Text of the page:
PALM BEACH GARDENS, Fla. (AP) -- Tommy Fleetwood has won in Scotland, England, the United Arab Emirates, France, South Africa, even Kazakhstan.
Victory in the U.S. hasn't happened yet.
The Englishman is in position to change that Sunday.
Fleetwood birdied four of his final six holes on the way to a 3-under 67 in the third round of The Honda Classic on Saturday, moving to 5 under for the week and one shot ahead of Brendan Steele at PGA National. Fleetwood, ranked No. 12 in the world, has been close to getting that elusive win on U.S. soil with two runner-up finishes.
"If you're going to win around here, you've proven yourself as an all-around golfer," Fleetwood said. "Realistically, yeah, it probably is another step in my career. I'm not going to lie and say, `Ah, I don't really mind about winning in America.' Of course I do. I want to win everywhere I play and the PGA Tour is for sure one of those places where I haven't done it yet."
Steele shot 71. He was alone on the lead through 36 holes at 5 under, birdied two of his first three on Saturday to get to 7 under and then made four bogeys in an eight-hole span.
But he survived, which was the order of the day for the leaders.
"It feels like a major championship toughness-wise," said Daniel Berger, who is three shots back.
Fleetwood rolled in a birdie from nearly 50 feet on the par-3 17th to highlight his big finish. But he thought his two most important shots on Saturday were putts that dropped on the 10th and 15th holes.
And both were for bogey.
Let that speak for how challenging PGA National was -- yet again. Of the 69 players who made the cut, only 11 broke par on Saturday. Fleetwood's 67 was the second-best round of the day; Mackenzie Hughes, who made the cut on the number Friday, shot a 4-under 66 on Saturday and went from tied for 59th to start the day to tied for eighth with 18 holes left.
Fleetwood's score of 5 under is the highest by any leader through 54 holes since the Honda moved to PGA National.
"It's just a strong test of your all-around game," Fleetwood said.
Luke Donald birdied the last to finish a 71 and get to 3 under for the week, two shots off the lead. Lee Westwood (71) was tied with Donald going into the final round, surviving an up-and-down day where he birdied two of his first three holes -- and then made just one more in the last 15 holes.
"I didn't have my A game today," Westwood said. "But, ground it out and didn't do too much damage. I don't feel like two shots is much around this golf course."
True, but the Honda -- at least the current incarnation of it -- is not exactly known for comeback victories.
Since the tournament moved to PGA National, 12 of the 13 winners have been either first or second after 54 holes. And in terms of deficits overcome, the biggest has been three shots -- Padraig Harrington rallied after being three back of Ian Poulter in 2015, and Ernie Els was three shots behind Donald, Matt Jones and Mark Calcavecchia in 2008 before prevailing.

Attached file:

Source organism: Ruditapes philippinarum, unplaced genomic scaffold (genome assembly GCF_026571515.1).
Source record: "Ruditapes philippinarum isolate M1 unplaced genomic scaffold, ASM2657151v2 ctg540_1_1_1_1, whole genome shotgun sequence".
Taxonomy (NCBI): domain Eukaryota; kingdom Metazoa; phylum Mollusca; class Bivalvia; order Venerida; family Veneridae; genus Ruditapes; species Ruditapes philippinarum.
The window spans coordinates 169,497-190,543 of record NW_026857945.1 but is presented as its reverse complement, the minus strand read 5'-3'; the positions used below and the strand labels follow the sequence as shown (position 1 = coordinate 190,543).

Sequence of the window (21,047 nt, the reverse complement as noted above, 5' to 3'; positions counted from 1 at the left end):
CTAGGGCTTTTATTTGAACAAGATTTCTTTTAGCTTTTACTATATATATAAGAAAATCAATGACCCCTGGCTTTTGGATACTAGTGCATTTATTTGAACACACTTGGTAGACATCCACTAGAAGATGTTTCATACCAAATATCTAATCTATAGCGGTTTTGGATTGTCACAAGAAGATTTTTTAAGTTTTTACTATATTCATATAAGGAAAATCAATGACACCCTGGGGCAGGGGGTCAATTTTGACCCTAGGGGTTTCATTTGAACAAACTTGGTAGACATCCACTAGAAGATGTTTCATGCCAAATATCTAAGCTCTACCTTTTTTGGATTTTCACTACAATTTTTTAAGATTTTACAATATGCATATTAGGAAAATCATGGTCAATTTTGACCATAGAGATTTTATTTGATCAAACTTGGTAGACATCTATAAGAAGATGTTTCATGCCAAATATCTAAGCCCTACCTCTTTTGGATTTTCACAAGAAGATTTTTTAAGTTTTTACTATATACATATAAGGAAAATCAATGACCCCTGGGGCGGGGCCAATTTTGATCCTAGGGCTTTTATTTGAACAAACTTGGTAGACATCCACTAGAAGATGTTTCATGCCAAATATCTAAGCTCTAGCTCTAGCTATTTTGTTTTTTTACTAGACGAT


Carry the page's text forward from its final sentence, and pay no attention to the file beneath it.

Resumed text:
Berger (69), Charl Schwartzel (70) and Sungjae Im (70) were tied for fifth at 2 under, three back of Fleetwood.
There was a five-way tie for the lead -- Schwartzel, Steele, Im, Donald and Fleetwood -- on the back side for a brief spell Saturday at 4 under.
It didn't last long as all five dropped a shot within a span of about 15 minutes, a span in which Schwartzel got a reminder of how fast things can change at PGA National.
He put his tee ball in the bunker on the par-4 16th, then saw his second shot hit the lip of the sand and plummet into the water to set up a double bogey.
"I thought I was really good today out there," Schwartzel said. "I played well, made a stupid decision on 16, but hit good shots after that and kept going. It's a tough golf course."
DIVOTS: If Ryan Palmer (2-under 68 Saturday, even par through three rounds) signs his card and officially finishes Sunday, he'll become a Honda millionaire. He's earned $999,167.54 in 13 previous appearances. ... Grayson Murray aced the par-3 17th with a pitching wedge, then tossed the ball into a grandstand filled with revelers after pumping his fist probably a couple dozen times. Murray is 1-over for the week, but 4-under on his three trips to 17 and didn't exactly follow strategy Saturday. "My caddie was telling me to go 15 feet left and I would have taken that any day, but I had other plans," said Murray, who a 1, three 3s, 12 4s, a 5 and a 7 -- thanks to a triple-bogey on the par-4 4th -- on his card.
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